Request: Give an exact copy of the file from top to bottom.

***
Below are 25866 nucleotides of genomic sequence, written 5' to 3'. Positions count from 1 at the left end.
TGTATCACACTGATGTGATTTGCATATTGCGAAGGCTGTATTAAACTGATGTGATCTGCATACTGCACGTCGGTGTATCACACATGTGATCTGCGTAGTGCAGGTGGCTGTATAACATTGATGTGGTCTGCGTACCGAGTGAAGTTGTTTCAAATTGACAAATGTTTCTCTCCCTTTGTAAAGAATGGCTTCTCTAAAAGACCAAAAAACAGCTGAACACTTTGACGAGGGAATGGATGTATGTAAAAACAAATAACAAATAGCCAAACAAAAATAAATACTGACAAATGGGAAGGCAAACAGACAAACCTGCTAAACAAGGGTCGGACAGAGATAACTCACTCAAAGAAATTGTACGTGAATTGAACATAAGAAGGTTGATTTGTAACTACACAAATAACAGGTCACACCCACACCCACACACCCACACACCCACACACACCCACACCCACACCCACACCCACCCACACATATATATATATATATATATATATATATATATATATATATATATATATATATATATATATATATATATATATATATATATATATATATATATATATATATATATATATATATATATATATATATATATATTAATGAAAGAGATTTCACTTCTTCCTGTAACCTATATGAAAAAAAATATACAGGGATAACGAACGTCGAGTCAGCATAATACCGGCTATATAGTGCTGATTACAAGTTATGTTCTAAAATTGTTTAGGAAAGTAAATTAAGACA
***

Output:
Below are 25866 nucleotides of genomic sequence, written 5' to 3'. Positions count from 1 at the left end.
TGTATCACACTGATGTGATTTGCATATTGCGAAGGCTGTATTAAACTGATGTGATCTGCATACTGCACGTCGGTGTATCACACATGTGATCTGCGTAGTGCAGGTGGCTGTATAACATTGATGTGGTCTGCGTACCGAGTGAAGTTGTTTCAAATTGACAAATGTTTCTCTCCCTTTGTAAAGAATGGCTTCTCTAAAAGACCAAAAAACAGCTGAACACTTTGACGAGGGAATGGATGTATGTAAAAACAAATAACAAATAGCCAAACAAAAATAAATACTGACAAATGGGAAGGCAAACAGACAAACCTGCTAAACAAGGGTCGGACAGAGATAACTCACTCAAAGAAATTGTACGTGAATTGAACATAAGAAGGTTGATTTGTAACTACACAAATAACAGGTCACACCCACACCCACACACCCACACACCCACACACACCCACACCCACACCCACACCCACCCACACATATATATATATATATATATATATATATATATATATATATATATATATATATATATATATATATATATATATATATATATATATATATATATATATATATATATATATATATATATATATATATATATATTAATGAAAGAGATTTCACTTCTTCCTGTAACCTATATGAAAAAAAATATACAGGGATAACGAACGTCGAGTCAGCATAATACCGGCTATATAGTGCTGATTACAAGTTATGTTCTAAAATTGTTTAGGAAAGTAAATTAAGACA